On some recent trips, I've started wearing the saree (to hell with the consequences). Perhaps it's a sign of new-found confidence, or perhaps it is just vanity. I don't know.

7 comments:

Meenakshi said...

Your debate sounds so familiar.
Should I wear a saree and stick out or wear pants & blend in? After many years of travel abroad on work I use the saree whenever I want to make a "statement" otherwise it is good old pants.
The Saree is a distraction. No doubt about it.

Surya said...

As you can see from comments on multiple posts, I am devouring your blog after just coming across it (or maybe I have before, it looks familiar, but was lost in the everyday mess of offline chores).

Anyways, I could never wear a sari in a business presentation. Somehow, I feel like I stick out anyway given I am brown and a woman and not as tall as the rest ( though my heels make up some bit of it), so why make it worse? What works for me is, smart striped shirts with dark colored pants. Skirts look fab too, but I hate wearing stockings, and I would freeze in the winter without them. I used to find the shirt/ pant thing really boring, but nowadays, on a casual work day, with no big presentation to make, I still wear western clothes, but take out my creativity on the colors or accessories like a scarf or brooch or knee high boots.

helga said...

In a forum about "working in an Indian office".. I found this:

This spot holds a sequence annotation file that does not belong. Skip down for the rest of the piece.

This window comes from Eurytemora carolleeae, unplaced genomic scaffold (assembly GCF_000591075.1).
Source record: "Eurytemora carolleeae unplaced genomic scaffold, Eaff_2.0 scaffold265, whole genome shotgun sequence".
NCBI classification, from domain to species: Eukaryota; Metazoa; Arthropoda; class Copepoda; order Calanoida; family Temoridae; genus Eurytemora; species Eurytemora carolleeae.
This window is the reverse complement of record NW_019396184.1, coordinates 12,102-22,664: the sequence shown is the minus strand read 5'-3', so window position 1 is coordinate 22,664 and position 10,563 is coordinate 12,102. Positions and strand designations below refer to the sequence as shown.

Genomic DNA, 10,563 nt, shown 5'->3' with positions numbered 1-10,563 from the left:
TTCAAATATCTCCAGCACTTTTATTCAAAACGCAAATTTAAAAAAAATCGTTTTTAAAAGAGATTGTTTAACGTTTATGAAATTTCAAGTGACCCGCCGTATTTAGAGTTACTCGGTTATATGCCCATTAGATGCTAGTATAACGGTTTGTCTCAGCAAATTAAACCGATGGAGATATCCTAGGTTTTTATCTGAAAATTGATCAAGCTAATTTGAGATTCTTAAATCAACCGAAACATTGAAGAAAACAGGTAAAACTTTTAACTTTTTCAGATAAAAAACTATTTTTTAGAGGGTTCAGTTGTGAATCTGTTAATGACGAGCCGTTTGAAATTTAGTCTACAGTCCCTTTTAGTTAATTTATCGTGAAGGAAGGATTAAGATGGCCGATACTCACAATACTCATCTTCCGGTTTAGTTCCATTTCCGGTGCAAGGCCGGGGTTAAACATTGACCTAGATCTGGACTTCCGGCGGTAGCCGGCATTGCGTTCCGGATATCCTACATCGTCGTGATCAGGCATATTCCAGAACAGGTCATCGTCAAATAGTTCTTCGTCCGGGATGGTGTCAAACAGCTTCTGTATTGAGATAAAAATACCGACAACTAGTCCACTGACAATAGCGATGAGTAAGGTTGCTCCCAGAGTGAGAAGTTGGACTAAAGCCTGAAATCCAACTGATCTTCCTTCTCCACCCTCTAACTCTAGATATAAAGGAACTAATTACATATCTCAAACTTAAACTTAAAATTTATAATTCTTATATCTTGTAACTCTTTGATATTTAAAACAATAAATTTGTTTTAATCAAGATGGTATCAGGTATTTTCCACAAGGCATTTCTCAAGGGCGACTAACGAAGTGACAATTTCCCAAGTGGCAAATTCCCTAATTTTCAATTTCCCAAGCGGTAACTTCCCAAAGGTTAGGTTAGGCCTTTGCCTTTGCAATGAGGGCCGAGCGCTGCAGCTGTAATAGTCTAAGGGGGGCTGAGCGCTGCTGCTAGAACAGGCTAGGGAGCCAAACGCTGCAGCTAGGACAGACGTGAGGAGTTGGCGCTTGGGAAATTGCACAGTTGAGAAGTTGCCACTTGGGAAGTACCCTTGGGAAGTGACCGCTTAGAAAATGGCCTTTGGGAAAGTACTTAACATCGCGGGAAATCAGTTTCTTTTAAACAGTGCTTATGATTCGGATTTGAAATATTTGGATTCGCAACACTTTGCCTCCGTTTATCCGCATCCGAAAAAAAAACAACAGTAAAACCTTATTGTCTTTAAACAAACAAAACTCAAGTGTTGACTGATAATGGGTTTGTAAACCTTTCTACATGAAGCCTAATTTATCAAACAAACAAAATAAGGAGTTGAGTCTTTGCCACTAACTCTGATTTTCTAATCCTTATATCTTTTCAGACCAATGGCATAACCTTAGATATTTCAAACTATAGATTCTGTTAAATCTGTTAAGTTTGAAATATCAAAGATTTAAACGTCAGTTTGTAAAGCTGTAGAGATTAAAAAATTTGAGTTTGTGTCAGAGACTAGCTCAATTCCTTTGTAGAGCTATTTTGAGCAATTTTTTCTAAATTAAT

"if you're a woman, probably best to avoid the knee-length or shorter skirts with stockings/tights that would be considered proper in the west, because they might be fine inside the office but would cause a hassle between office and home"..

And I could really scream.. since -never mind the "shorter than knee-length - not an option but apart from that this describes how I HAD to look like in highschool as well as my earlier holiday jobs as a student (bank.. hotel reception)I HAD to and I HATED IT..and as soon as I got home I would "drop" the "rags"- stockings first thing, and change into "trousers'.. jeanslike though not blue or cotton..a long "India-cotton" Tunica shirt.. or a T-shirt and shirt/jacket over it..If I felt "romantic" or going out for a party I would wear long skirts-(I'd call it "gypsy look"..)in summer plain coloured cotton., in winter black with gold decoration..or silver..